More illegal firearms surrendered at second New Plymouth amnesty and buy-back

Two more gun buy-back events are planned in Taranaki in the coming months.

SIMON O’CONNOR/STUFF

Two more gun buy-back events are planned in Taranaki in the coming months.

While thousands of illegal firearms have already been handed in since law changes, even morehave been surrenderedin Taranaki in recent days.

The second amnesty and buy-back event at New Plymouth Racecourse started on Thursday and ended on Saturday.

Provisional informationprovided by police on Sunday said 92 people attended the three-day event and 143 prohibited firearms and 370 parts were handed in.

The event isone of almost 200 being held around the country following a law change after the Christchurch mosque massacre where 51 people were killed on March 15.

As the gun owners arrived atthe racecoursegates on Friday, their weapons were taken from them and cleared by police before having a flag inserted into the breech and barrel to show it was empty.

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Police fired up the barbecue at New Plymouth Racecourse so gun owners left with a full stomach after handing over their illegal weapons at a buy-back amnesty event on Thursday, Friday and Saturday.

SIMON O’CONNOR/STUFF

Police fired up the barbecue at New Plymouth Racecourse so gun owners left with a full stomach after handing over their illegal weapons at a buy-back amnesty event on Thursday, Friday and Saturday.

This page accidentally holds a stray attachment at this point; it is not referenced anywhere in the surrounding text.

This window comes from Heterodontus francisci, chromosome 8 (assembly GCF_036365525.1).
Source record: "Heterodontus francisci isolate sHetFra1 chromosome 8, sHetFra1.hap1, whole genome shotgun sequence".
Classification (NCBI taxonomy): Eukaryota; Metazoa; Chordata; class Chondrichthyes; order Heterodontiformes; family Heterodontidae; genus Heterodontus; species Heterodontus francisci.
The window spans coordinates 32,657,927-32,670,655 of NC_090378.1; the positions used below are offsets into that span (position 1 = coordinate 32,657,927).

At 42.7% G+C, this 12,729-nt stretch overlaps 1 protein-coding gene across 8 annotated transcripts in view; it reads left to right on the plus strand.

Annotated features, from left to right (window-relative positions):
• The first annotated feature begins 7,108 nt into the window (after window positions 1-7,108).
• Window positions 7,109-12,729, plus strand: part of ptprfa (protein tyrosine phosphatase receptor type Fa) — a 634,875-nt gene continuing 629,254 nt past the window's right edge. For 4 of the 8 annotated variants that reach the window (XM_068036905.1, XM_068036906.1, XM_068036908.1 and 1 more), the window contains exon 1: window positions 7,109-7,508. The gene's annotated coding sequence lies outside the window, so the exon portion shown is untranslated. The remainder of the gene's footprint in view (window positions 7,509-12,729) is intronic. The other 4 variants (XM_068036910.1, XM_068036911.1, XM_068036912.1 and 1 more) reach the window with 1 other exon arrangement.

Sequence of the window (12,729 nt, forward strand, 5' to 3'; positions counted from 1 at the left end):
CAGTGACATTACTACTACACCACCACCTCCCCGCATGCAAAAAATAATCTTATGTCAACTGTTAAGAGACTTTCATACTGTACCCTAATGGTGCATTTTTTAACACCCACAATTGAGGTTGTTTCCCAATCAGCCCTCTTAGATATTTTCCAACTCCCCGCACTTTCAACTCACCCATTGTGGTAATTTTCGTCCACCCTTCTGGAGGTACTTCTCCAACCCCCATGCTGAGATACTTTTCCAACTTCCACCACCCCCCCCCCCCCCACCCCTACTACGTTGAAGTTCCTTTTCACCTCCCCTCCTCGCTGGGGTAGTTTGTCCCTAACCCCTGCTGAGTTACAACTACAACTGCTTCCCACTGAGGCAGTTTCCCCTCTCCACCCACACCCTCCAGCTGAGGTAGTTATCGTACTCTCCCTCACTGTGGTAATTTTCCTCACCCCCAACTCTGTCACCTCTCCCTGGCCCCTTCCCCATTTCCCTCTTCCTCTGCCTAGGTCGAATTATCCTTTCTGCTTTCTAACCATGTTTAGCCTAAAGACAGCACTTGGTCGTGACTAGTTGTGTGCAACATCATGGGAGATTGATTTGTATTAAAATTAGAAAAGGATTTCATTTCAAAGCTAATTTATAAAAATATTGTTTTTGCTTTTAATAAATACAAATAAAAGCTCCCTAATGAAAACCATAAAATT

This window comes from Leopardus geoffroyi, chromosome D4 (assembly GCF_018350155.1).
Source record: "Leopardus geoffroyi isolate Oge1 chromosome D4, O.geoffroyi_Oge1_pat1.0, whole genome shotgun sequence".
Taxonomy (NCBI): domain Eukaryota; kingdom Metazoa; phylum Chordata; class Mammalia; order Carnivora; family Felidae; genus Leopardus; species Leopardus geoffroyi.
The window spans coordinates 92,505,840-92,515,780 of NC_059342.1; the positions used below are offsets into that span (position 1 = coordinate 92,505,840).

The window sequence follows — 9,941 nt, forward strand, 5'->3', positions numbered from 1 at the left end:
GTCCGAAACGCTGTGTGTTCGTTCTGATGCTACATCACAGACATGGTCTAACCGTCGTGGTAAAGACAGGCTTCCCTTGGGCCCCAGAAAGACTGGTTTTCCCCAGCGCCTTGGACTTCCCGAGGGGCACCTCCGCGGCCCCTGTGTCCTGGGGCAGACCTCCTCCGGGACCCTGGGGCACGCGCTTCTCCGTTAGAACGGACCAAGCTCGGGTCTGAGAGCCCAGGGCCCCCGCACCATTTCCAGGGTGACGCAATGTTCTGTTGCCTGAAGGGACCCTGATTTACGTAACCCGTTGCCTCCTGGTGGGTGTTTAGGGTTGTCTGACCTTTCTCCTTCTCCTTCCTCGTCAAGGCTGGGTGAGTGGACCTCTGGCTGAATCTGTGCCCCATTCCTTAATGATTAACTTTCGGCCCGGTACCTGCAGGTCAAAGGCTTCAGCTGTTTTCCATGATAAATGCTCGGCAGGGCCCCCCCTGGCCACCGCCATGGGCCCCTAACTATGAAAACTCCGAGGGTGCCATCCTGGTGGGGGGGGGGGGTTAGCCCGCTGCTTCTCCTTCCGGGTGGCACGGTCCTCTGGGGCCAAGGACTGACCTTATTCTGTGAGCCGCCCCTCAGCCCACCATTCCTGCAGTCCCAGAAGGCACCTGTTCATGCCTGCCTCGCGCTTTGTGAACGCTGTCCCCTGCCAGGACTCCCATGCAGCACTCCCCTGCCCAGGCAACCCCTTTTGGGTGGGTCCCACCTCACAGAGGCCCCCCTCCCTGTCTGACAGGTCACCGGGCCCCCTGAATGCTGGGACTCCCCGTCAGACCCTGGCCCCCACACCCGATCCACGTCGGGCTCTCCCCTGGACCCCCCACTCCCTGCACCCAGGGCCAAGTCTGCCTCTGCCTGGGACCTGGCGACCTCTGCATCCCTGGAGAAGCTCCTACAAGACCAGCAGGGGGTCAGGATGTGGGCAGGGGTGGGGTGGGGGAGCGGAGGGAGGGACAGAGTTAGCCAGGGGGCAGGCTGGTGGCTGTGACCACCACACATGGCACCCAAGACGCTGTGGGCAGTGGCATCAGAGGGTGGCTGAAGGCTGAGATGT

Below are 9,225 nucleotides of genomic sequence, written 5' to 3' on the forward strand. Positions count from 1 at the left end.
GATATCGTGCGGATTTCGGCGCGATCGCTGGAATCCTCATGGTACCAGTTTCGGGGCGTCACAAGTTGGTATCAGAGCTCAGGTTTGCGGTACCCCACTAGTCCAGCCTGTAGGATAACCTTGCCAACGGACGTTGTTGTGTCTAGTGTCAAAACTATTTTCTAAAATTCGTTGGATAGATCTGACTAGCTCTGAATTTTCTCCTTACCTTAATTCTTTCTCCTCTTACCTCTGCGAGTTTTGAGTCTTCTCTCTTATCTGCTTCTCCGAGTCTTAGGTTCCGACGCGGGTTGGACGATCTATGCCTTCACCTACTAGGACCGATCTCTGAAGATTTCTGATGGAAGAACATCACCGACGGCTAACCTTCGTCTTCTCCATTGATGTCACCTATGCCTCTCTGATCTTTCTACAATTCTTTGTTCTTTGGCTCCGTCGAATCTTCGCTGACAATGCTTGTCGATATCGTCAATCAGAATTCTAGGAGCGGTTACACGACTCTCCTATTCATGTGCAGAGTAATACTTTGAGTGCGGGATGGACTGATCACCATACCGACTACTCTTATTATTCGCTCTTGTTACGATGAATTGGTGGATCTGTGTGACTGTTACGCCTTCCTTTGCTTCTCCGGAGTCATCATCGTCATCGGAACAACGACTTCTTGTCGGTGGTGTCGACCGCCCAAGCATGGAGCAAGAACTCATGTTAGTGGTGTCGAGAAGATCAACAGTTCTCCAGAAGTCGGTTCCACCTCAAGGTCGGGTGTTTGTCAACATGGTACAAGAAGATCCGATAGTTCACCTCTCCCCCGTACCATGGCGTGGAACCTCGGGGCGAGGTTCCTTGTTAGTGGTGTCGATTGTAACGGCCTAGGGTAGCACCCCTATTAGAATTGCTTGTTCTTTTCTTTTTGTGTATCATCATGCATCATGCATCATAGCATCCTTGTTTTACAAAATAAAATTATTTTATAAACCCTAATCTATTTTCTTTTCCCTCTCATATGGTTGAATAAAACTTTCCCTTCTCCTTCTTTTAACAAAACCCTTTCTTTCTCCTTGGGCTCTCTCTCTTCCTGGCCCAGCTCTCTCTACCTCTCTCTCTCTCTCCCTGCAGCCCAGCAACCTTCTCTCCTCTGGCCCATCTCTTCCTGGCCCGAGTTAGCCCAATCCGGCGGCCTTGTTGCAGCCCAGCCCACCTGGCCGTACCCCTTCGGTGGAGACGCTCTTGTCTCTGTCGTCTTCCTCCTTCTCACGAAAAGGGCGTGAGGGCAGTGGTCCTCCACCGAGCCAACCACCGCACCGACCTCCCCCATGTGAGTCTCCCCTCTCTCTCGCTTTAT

Senior Sergeant Geoff Ryan said while there were a number of armed police on site they weren’t expecting any trouble.

“The risk management procedures needed to be in place,” Ryan said.

“They are all coming in voluntarily to participate in the buy-back.”

No ammunition was kept on site but gun owners were able to surrender it to police.

During the first buy-back in New Plymouth in August, 209 gun ownershanded over 343 firearms and 1160 accessories and parts including magazines but Ryan said it wasn’t as busy this time.

“It’s steady numbers but we are not seeing the numbers we firstsaw in the buy-back operation.

“Obviously a few people are attached totheir weapons, some have sentimental value and have been in the family for a long time.”

Ryan said there were a few grumbles as people handed over their prized firearms but it was to be expected.

“Most people realise the effect of the law change and have left reasonably happy withhow the process has gone.”

Afree barbecue was also on offerat the venue.

Ryan said there would be two more buy-back events in Taranaki, with one being held in Hāweraon November 1 and 2, while the final session would run for five days in New Plymouth from December 10 to 14.

“We are expecting as the amnesty gets to near the end more people will come forward so that’s why we are providing that extra big opportunity.”

As atthe end of September, the total compensation paid to firearms owners following amnesty and buy-back events across the country was$49.6 million, with16,723 people handing in 26,338 banned firearms and 96,279 parts.